Inniskilling Hill, Northern Natal.

Friday, 23 February, 1900 - Sunday, 25 February, 1900
Battle for Inniskilling Hill.

On 23 February 1900, General Sir Redvers Buller's corps, in yet another major attempt to relieve Ladysmith, attacked the Boer position on the heights near Colenso. The 1st Battalion The Royal Inniskilling Fusiliers played a leading role in the 5 (Irish) Brigade attack against the key feature later known as 'Inniskilling Hill'.

There were three separate desperate assaults by the Inniskillings, supported by The Royal Dublin Fusiliers and The Connaught Rangers, to dislodge the Boers from this heavily defended position. Under accurate Boer fire, the Inniskillings forced their way up, scrambling over and around boulders, until they eventually reached a false crest near the summit. As they crossed the crest the Boers, from their well sited trenches, opened fire and inflicted many casualties. 'There was no enemy to see and nothing to fire at. All we had to do was to lie as close to the ground as we could, watch the bullets pitting the earth round us and wonder whose turn it would be to be hit next'. The attack could go no further.

Men sought what cover they could but, without entrenching tools, made little impression on the hard rocky soil. There was hardly any water available as hundreds of wounded lay groaning in the open. Those officers still alive tried to re-organise the unwounded men below the false crest and waited for further orders which did not arrive. The Commanding Officer was a casualty too and command of the Battalion changed four times in 24 hours.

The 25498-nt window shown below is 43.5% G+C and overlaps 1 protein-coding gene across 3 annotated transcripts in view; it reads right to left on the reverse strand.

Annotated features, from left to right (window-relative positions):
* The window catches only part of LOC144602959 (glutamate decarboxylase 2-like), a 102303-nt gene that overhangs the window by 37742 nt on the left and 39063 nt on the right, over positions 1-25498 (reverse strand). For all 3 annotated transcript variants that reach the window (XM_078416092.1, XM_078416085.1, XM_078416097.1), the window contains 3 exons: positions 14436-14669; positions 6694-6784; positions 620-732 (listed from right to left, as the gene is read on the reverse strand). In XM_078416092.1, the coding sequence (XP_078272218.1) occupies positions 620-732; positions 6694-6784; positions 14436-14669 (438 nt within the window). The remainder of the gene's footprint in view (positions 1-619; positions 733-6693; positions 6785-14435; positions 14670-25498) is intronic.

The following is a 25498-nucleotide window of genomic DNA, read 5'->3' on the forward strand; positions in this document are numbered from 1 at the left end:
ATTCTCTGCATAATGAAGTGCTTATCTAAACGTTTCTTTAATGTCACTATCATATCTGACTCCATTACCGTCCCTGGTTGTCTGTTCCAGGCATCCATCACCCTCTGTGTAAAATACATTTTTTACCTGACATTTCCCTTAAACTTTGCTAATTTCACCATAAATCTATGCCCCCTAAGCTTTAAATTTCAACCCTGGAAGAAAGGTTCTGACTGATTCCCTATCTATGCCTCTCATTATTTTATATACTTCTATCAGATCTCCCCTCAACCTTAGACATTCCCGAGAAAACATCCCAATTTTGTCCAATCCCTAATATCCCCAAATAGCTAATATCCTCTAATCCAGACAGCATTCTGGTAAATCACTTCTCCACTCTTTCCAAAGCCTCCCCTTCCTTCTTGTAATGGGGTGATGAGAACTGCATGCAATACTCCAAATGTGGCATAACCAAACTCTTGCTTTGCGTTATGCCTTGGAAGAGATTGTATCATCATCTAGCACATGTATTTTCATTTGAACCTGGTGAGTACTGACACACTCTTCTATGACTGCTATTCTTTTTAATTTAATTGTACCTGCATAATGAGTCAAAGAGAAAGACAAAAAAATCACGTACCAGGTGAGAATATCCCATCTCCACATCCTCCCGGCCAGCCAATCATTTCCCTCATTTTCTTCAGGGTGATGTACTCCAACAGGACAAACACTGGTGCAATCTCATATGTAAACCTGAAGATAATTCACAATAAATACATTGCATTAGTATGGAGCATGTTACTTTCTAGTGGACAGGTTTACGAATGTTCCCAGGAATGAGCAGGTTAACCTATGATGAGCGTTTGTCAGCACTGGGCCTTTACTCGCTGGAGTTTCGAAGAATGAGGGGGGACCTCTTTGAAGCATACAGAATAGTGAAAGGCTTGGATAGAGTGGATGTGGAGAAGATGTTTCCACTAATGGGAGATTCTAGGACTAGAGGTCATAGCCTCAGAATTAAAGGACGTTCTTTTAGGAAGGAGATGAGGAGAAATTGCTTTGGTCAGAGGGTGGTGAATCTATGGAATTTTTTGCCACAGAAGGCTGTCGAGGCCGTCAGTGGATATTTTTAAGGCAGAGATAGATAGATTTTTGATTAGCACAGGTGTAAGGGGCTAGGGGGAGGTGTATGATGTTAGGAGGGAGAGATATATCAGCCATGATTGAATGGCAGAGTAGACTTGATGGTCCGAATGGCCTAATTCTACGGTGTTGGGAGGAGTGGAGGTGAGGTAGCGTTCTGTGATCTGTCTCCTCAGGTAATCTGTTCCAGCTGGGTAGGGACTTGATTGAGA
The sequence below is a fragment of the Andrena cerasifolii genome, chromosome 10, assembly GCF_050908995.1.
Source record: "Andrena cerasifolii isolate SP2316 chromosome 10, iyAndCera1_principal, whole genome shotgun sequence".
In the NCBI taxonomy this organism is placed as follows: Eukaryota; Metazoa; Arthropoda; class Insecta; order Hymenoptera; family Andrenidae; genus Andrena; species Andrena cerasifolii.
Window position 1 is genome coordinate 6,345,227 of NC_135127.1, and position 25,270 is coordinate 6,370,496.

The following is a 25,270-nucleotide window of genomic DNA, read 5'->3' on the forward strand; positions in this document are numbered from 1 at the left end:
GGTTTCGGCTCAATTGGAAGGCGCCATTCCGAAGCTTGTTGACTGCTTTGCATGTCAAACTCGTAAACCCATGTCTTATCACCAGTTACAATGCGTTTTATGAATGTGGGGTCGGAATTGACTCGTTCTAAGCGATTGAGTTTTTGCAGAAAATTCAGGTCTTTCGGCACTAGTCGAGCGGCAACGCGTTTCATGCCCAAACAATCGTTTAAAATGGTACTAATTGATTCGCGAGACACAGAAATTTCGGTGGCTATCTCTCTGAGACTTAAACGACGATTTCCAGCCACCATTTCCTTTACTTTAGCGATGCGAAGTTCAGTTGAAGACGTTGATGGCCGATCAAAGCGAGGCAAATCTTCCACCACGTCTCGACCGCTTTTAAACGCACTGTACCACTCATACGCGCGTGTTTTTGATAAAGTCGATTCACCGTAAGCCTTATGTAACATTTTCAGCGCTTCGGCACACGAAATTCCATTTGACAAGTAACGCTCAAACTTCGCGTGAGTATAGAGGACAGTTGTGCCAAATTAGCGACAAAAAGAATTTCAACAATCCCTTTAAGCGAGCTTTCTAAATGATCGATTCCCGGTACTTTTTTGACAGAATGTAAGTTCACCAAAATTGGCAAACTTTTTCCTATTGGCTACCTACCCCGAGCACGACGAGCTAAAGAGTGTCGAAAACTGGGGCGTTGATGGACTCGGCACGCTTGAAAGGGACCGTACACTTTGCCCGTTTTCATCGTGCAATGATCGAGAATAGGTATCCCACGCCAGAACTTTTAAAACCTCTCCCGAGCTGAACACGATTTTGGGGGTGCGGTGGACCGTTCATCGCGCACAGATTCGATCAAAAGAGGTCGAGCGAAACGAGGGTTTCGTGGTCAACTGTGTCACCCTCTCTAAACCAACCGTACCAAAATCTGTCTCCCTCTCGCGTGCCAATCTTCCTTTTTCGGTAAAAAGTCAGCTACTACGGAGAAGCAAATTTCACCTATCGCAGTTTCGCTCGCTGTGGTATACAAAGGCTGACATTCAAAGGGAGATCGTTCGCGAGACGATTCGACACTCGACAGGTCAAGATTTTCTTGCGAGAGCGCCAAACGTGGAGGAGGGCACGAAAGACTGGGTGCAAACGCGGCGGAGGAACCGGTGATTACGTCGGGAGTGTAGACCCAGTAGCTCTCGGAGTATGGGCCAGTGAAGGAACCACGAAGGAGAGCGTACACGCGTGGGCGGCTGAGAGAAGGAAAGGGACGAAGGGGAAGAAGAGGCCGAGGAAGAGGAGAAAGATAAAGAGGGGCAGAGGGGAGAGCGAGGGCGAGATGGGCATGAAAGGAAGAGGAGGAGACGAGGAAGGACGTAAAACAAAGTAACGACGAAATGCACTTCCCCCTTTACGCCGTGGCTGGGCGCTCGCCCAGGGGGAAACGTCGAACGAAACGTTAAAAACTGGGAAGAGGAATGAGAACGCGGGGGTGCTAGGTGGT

Soon after dawn on 24 February, the Inniskillings were ordered to withdraw. Meanwhile the wounded remained in the open on the hillsides for another night until a truce was arranged for the morning of the 25 February. During the truce, many Boers left their positions and gave water, cigarettes and medical assistance to those wounded. By the end of the fighting, the Inniskillings had suffered 60 killed, 168 wounded and 24 missing out of a strength of 512. Boxes containing chocolate were found on the bodies of many of the dead; these had been a Christmas present sent by Queen Victoria to all troops serving in South Africa. The Battalion Medical Officer, Lieutenant E T Inkson RAMC was awarded the Victoria Cross.

Winston Churchill wrote in the 'Morning Post':

'The Inniskillings had almost reached their goal but they were too few: thus confronted, the Irish perished rather than retire'.